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How to Recover from a Financial Setback in Your 20’s

28 November 2018 No Comment

When it comes to facing financial problems in your 20’s, the first rule of thumb is knowing that most of your peers are in the same boat – unless they are trust-fund kids. The second rule of thumb is recognizing that you are in trouble and then taking steps to climb out of debt.  While you only live ones, the reality is that in your twenties, even your late twenties, time is on your side.

So how did you end up in your financial predicament? One of the obvious suspects is the debt you took on to complete your college degree but sometimes stuff happens. Maybe you’ve been hit by a drunk driver or maybe that degree in medieval basket weaving doesn’t quite have the job prospects of something more practical.

Either way, being down doesn’t mean that you need to be out for good. In fact, you can bounce back stronger than ever before and here are some tips on how to recover from a financial setback in your 20’s.

Step 1: Face the Music

It might be easier to act as if the party will go on forever, but you are now in your 20’s. This means that college is probably over and now you are living with the reality of moving back into your parent’s home or sharing an apartment with five roommates.

Does this sound grim?  Well, starting out is never easy but getting yourself on the road to something great starts with facing the music. As such, come to terms with your current financial situation – including the perceived mountain of credit card and student loan debt you are facing.

Only by coming to terms of where you actually stand can you start to take steps to improve your situation. As such, don’t act like the party is going to last forever; instead, face the music and start acting like the adult you are.

Step 2: You’ll Need a Plan

It doesn’t matter if you are 25, 45, or 75, when it comes to your finances you need a plan – you always need a plan. As such, start thinking about what your near- and long-term goals are. These financial commandments might include paying down your debts but over the long run this might mean living debt free and starting to save enough money for retirement.

Granted, the very concept of retirement is alien to most people in their 20’s – it might even be alien for people in their 40’s. But if you think about it, the odds are that Social Security probably won’t be around when you “retire” in 2070 or so.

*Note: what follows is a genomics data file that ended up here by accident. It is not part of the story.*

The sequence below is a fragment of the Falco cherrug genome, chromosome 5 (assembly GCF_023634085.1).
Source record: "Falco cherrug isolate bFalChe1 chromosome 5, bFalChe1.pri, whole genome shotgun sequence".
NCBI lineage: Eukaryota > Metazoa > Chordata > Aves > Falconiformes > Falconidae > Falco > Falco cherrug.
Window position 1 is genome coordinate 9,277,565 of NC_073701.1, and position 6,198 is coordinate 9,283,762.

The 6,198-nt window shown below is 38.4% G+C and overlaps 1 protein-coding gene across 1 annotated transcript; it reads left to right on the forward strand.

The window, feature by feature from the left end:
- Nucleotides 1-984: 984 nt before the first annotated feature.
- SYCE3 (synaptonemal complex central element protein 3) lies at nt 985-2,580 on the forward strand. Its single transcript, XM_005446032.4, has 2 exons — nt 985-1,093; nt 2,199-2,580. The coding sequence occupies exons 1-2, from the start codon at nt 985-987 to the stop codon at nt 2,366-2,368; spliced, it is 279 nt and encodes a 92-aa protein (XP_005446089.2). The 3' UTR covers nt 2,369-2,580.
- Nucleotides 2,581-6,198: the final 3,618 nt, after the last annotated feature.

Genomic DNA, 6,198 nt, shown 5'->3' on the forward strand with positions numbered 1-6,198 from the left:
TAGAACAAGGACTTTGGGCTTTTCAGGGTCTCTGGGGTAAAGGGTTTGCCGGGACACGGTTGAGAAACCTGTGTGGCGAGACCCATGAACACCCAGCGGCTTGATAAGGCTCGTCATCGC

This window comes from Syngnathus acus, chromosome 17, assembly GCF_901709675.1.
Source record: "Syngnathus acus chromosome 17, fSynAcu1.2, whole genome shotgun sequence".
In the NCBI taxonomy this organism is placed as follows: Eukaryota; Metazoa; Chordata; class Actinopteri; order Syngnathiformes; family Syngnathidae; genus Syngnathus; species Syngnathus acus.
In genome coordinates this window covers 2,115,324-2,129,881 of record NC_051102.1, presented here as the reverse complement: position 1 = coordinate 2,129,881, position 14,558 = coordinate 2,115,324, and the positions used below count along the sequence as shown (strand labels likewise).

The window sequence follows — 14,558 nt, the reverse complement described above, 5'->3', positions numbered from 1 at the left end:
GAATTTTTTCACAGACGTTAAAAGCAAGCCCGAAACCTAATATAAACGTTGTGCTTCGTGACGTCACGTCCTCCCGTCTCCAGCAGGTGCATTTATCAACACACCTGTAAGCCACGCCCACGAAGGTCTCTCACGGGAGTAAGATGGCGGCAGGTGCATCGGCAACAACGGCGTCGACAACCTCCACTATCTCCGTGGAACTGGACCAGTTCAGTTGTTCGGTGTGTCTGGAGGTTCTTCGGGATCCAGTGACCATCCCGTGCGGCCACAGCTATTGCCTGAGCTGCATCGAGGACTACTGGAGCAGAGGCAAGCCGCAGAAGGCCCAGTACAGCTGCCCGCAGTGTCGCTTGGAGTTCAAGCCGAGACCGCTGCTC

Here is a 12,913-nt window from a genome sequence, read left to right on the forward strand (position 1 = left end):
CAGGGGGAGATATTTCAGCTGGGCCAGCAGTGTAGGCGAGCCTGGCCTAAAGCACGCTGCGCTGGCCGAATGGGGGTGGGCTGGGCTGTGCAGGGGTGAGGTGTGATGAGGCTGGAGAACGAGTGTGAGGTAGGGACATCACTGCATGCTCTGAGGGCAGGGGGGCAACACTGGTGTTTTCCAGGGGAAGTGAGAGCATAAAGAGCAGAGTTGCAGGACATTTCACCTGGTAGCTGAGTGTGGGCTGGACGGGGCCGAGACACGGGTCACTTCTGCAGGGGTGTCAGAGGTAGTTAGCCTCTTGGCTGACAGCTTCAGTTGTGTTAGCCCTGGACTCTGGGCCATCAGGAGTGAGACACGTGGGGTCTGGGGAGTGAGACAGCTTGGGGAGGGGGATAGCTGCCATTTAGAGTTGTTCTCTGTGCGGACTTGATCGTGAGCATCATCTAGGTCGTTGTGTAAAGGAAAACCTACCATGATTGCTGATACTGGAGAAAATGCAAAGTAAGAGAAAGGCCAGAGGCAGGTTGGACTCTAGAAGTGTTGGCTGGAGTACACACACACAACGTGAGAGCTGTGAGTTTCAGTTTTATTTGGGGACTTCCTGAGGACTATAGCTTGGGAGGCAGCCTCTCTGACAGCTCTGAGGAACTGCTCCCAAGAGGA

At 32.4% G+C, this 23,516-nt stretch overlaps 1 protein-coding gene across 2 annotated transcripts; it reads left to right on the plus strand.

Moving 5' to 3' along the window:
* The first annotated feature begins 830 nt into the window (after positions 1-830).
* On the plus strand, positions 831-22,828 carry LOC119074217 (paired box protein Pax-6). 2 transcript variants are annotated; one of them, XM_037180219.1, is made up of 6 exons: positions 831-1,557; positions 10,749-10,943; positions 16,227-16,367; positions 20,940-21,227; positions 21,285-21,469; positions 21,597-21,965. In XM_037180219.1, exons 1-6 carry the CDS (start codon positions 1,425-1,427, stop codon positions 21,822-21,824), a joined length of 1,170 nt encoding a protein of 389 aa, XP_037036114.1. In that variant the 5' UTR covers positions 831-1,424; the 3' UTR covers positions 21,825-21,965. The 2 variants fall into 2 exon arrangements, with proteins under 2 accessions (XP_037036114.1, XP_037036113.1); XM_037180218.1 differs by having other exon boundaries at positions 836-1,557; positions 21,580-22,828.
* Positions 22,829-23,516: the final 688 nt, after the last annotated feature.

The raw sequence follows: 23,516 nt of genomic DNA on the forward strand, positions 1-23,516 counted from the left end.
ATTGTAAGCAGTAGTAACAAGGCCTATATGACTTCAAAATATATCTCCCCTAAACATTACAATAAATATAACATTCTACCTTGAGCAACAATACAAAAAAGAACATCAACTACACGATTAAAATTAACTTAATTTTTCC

As such, the only way to get a head start on this is to position yourself to be able to put money away today. By the way, this will also help you take advantage of the miracle of compound interest.  In this way your money can go to work for you instead of the other way around.

Step 3: Set a Budget

Even if your income is still inconsistent, you want to set up a monthly budget that tracks your income and your expenses. Only by doing this can you get a read on the reality of your financial situation and this will put you in a position to make informed decisions about how you manage your expenses.For example, there might be nights when you will need to stay home rather than going out with friends. Sure, this might hurt at the time, but realize that there will always be another Saturday night.

If you want to recover from a financial setback, then set a budget and stick to it. Before you know it, you will have some extra money left over than this means that you can start saving instead of worrying about money.

Step 4: Hide Your Credit Cards

No doubt about it, credit cards are addictive, and this can lead to problems for everyone – regardless of their age. While having access to credit can make life easier, it can also create a world of hurt. As such, you are best served by hiding your credit cards and only using them when absolutely necessary and not for restaurants and trips.

In this way, you will preserve the credit available to you while making sure that most of your check is not going to pay down these bills. After all, enough of what you make is going to cover your student loans and rent expenses, so why do you want to give the banks any more of your money?

Remember, falling into financial problems in your twenties does not mean game over as you have 20, 30, or even 40 years to recover. But if you want to recover, then you need to face the music, come up with a plan, set a budget, and hide your credit cards.

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